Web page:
A unique case of snake biteBMJ 2000; 321 doi: http://dx.doi.org/10.1136/bmj.321.7263.758 (Published 23 September 2000) Cite this as: BMJ 2000;321:758
It was one of those midnight calls. My resident called me and said, “Sir, I have a very peculiar case of snake bite. I haven't seen anything like this before.”
On reaching the ward, I found a middle aged villager, extremely restless, tachypnoeic, and with his legs and arms jerking intermittently. He had reportedly been bitten by a snake a few hours before. The findings were quite amazing. He was febrile with a temperature of 40°C and a pulse rate of 150/minute. His pupils were dilated, and there was mild local swelling at the bite site.
“What could this be?” I struggled to find the answer to the puzzle. Then, almost unbidden, my pharmacology lecturer's words started ringing in my ears: “As dry as a bone, as mad as a hen, as hot as a hare, and as blind as a bat.”
That was how datura (Datura alba) poison was described. “That's it.”
On inquiry, we found that the patient's relatives had made him drink a preparation made from the locally available datura (known as thorn apple or devil's weed) leaves, which contain atropine as the principal active alkaloid. Their intention was to neutralise the snake venom. The funniest part of the episode was that the snake which had bitten him was not poisonous.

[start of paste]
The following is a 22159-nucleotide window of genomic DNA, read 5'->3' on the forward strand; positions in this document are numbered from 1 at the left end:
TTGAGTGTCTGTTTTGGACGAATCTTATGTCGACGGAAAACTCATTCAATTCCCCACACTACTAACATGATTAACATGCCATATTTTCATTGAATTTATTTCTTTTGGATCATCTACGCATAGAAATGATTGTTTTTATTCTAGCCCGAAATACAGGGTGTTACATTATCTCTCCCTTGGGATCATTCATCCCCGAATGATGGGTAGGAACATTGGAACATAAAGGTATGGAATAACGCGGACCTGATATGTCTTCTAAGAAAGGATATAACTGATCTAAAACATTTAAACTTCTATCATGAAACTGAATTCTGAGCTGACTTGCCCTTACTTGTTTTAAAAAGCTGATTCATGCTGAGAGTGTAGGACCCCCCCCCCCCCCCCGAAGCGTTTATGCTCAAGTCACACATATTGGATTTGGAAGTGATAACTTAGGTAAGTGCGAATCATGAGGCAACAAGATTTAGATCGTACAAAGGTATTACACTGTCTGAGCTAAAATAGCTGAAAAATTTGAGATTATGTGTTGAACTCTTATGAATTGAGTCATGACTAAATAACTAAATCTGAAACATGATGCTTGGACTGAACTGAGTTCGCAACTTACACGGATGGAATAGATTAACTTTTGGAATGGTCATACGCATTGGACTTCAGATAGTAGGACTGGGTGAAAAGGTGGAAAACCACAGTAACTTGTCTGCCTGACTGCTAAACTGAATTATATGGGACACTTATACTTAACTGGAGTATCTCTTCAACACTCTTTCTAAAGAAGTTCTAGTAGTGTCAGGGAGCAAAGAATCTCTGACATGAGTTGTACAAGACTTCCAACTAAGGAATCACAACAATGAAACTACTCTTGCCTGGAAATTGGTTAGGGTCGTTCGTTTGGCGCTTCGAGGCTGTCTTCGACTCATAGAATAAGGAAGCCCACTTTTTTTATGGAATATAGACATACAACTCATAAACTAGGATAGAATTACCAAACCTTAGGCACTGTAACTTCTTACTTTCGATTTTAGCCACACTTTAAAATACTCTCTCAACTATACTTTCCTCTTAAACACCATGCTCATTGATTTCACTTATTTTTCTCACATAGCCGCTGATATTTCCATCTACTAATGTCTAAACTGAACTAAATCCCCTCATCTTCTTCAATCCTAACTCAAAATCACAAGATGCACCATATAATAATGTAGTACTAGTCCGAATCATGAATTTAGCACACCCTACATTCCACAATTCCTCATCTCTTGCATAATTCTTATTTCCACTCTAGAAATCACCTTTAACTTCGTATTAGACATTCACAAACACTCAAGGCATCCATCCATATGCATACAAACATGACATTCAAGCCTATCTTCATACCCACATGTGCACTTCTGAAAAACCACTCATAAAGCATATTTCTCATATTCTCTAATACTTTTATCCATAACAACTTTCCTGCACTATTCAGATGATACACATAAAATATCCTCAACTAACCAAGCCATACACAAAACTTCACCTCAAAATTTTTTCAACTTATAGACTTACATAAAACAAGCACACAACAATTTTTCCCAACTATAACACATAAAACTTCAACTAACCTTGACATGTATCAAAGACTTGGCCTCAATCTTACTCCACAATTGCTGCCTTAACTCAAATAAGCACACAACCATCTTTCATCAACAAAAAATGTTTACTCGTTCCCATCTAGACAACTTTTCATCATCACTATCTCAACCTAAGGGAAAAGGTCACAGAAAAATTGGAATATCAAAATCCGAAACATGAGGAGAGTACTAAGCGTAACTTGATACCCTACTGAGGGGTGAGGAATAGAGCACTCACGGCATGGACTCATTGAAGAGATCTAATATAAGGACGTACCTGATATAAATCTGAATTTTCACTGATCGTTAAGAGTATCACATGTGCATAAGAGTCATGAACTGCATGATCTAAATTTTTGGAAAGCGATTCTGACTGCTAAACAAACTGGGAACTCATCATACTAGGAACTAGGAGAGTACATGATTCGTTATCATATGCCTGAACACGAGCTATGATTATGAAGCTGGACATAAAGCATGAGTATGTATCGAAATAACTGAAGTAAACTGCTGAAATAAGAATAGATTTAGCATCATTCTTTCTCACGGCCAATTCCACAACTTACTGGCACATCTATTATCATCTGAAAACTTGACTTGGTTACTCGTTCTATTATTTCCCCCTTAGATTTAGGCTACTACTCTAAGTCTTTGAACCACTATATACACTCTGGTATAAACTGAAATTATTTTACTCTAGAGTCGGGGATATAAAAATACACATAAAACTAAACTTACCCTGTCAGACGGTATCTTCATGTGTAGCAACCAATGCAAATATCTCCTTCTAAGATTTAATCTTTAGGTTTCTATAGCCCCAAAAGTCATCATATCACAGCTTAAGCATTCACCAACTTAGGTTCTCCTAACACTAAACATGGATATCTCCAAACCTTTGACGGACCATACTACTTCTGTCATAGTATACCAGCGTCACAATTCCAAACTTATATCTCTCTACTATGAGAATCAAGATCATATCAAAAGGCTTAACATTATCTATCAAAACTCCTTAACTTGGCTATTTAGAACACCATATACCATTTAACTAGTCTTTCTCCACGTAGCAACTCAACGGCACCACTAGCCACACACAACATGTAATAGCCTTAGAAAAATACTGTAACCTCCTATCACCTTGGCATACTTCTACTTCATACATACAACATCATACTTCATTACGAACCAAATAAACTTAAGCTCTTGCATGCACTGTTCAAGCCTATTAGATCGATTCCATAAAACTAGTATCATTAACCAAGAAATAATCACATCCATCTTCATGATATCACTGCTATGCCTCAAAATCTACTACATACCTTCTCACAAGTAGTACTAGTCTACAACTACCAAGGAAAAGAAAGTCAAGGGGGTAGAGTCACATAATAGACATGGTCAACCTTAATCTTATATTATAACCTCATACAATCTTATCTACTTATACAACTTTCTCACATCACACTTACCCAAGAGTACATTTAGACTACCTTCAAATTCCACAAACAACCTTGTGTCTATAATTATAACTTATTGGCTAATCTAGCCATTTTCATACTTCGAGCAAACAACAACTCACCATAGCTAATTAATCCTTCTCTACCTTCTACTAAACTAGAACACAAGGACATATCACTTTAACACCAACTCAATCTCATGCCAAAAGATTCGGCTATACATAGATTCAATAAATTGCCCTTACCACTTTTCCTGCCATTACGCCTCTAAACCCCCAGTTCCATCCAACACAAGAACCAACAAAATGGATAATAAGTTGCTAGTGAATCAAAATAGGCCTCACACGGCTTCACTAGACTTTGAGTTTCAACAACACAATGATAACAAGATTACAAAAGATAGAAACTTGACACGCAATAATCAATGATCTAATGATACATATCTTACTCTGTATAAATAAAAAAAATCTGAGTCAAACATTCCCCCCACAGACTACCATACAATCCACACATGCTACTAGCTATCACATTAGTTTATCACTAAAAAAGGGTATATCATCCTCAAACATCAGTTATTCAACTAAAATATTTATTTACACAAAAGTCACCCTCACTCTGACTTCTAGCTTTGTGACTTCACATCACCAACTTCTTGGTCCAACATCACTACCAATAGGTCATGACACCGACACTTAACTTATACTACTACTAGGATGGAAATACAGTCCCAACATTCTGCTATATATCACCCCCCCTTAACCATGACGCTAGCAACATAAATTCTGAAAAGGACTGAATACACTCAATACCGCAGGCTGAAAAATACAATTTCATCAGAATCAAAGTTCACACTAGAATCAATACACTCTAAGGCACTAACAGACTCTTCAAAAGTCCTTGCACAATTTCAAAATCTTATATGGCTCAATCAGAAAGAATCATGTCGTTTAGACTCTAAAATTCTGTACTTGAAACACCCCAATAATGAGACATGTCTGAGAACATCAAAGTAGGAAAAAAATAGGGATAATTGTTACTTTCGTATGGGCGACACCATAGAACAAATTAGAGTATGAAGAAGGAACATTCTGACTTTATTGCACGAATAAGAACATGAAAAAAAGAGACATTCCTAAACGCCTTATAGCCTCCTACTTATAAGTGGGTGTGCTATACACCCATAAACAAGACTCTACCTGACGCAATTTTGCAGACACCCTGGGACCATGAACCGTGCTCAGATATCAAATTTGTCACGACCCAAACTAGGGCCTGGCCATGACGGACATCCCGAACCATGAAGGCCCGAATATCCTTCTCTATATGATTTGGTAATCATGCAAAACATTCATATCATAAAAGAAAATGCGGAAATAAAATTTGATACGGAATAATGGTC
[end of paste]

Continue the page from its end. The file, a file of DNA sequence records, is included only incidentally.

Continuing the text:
The patient made a complete recovery after a stomach wash and supportive treatment.
We welcome articles of up to 600 words on topics such as A memorable patient, A paper that changed my practice, My most unfortunate mistake, or any other piece conveying instruction, pathos, or humour. If possible the article should be supplied on a disk. Permission is needed from the patient or a relative if an identifiable patient is referred to. We also welcome contributions for “Endpieces,” consisting of quotations of up to 80 words (but most are considerably shorter) from any source, ancient or modern, which have appealed to the reader.
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